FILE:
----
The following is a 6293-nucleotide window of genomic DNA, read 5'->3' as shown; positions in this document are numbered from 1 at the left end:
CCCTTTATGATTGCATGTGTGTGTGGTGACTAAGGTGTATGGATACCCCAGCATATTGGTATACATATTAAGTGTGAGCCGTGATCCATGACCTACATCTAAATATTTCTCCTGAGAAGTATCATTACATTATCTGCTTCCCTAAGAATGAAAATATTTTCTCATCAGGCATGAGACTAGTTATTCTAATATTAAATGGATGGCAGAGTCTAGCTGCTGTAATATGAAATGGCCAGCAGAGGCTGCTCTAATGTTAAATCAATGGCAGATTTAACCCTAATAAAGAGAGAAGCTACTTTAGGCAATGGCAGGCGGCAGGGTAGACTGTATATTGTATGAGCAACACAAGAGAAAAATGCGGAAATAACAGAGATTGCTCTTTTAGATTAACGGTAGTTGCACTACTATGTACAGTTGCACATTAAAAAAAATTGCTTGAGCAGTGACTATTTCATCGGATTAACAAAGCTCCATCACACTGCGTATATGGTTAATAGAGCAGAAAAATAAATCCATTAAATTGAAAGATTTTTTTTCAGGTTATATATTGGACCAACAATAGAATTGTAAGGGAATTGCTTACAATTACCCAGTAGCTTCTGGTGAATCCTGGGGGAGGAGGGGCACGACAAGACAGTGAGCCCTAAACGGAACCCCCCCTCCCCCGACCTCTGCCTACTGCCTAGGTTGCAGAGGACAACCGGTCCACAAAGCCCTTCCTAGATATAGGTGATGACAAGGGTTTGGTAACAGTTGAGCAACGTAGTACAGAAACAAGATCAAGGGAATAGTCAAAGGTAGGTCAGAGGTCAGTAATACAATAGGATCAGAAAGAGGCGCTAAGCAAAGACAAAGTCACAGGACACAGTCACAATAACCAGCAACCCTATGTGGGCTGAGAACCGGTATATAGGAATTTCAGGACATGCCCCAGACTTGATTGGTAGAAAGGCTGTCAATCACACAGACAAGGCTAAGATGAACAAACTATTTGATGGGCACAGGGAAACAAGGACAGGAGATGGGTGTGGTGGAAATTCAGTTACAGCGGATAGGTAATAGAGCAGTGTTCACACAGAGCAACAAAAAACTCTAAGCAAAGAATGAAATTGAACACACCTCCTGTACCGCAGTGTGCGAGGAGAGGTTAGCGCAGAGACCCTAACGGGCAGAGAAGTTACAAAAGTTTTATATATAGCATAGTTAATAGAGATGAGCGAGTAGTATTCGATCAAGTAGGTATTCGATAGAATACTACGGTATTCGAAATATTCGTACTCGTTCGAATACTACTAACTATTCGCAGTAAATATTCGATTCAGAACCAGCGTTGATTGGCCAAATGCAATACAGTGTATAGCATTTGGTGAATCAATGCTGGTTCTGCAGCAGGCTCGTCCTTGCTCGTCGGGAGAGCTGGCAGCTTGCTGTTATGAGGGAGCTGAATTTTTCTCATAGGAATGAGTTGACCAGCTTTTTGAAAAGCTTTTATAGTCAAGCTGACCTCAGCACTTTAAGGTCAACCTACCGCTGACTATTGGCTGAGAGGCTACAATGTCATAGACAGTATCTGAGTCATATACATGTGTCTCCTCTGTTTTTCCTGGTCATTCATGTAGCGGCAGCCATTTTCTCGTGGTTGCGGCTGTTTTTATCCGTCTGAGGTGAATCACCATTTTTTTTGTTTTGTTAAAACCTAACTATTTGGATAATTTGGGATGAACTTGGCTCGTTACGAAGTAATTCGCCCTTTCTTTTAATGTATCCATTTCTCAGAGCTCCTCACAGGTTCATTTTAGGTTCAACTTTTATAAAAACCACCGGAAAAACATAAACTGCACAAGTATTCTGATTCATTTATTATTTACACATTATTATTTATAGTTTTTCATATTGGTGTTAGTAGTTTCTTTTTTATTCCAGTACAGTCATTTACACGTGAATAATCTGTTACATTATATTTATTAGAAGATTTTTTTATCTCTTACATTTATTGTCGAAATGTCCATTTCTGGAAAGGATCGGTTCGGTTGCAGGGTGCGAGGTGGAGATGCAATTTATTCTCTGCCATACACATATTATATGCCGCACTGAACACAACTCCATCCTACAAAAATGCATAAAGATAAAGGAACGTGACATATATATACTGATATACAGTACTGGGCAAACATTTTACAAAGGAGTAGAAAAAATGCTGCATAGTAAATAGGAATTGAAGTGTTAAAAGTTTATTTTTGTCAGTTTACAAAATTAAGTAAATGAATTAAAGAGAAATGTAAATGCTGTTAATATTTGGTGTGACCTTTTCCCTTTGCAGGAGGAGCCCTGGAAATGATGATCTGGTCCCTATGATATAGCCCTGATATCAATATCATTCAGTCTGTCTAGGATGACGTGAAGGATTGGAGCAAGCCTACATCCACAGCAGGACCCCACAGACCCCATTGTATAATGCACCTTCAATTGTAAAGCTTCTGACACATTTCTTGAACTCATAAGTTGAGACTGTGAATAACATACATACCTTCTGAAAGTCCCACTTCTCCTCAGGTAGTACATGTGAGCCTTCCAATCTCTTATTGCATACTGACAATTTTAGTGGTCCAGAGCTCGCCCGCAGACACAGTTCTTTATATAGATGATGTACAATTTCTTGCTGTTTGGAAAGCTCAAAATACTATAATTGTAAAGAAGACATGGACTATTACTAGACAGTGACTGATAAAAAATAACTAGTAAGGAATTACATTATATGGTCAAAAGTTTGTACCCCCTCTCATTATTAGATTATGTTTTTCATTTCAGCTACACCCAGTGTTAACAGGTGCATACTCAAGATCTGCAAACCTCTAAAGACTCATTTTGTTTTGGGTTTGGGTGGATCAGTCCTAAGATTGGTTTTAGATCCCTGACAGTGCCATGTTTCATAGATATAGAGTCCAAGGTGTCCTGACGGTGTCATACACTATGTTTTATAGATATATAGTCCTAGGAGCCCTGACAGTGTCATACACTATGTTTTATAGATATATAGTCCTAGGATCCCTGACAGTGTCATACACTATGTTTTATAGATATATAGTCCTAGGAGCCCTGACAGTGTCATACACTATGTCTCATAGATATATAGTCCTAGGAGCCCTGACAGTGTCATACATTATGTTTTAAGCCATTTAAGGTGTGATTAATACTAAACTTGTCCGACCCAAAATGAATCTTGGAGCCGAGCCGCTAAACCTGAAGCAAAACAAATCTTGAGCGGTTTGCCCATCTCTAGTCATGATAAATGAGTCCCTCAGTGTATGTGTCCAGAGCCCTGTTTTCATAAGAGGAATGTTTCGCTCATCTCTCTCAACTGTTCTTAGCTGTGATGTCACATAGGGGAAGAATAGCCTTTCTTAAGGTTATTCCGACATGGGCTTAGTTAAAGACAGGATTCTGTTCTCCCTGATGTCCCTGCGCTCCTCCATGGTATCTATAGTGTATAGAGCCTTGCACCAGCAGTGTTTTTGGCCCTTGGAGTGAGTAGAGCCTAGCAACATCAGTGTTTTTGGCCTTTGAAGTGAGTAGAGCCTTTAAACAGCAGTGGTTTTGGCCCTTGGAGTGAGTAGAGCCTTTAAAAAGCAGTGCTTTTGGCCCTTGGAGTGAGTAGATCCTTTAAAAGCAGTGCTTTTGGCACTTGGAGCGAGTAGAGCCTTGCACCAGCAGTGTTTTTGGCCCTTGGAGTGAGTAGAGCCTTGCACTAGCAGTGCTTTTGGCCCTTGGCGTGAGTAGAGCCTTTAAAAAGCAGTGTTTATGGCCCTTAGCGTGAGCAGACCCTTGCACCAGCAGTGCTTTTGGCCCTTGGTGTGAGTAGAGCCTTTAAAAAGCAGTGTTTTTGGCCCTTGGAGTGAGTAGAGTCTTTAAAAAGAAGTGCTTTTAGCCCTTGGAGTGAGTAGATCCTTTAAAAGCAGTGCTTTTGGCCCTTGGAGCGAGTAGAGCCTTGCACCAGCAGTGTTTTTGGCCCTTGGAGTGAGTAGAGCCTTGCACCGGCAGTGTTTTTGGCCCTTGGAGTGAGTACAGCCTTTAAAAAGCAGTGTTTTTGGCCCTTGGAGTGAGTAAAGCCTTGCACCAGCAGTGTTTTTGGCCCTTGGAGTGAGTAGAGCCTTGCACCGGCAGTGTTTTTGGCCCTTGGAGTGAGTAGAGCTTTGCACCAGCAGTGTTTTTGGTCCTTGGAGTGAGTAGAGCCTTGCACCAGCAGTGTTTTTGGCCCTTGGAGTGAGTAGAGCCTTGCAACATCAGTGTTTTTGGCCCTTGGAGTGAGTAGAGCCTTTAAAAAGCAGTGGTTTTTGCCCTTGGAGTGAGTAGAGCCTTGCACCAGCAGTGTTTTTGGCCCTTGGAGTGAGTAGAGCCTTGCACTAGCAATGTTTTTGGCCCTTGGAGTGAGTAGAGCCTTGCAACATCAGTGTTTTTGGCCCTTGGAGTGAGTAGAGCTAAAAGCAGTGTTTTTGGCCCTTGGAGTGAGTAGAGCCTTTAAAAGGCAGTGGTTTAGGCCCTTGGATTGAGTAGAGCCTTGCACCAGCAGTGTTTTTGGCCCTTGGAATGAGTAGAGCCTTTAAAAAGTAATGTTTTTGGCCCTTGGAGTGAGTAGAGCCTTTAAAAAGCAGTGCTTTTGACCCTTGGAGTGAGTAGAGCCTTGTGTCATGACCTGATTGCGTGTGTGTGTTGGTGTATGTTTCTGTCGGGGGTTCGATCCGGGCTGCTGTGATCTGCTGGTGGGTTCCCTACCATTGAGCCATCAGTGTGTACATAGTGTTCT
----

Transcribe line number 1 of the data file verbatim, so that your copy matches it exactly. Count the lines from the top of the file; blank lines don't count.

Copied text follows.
The following is a 6293-nucleotide window of genomic DNA, read 5'->3' as shown; positions in this document are numbered from 1 at the left end: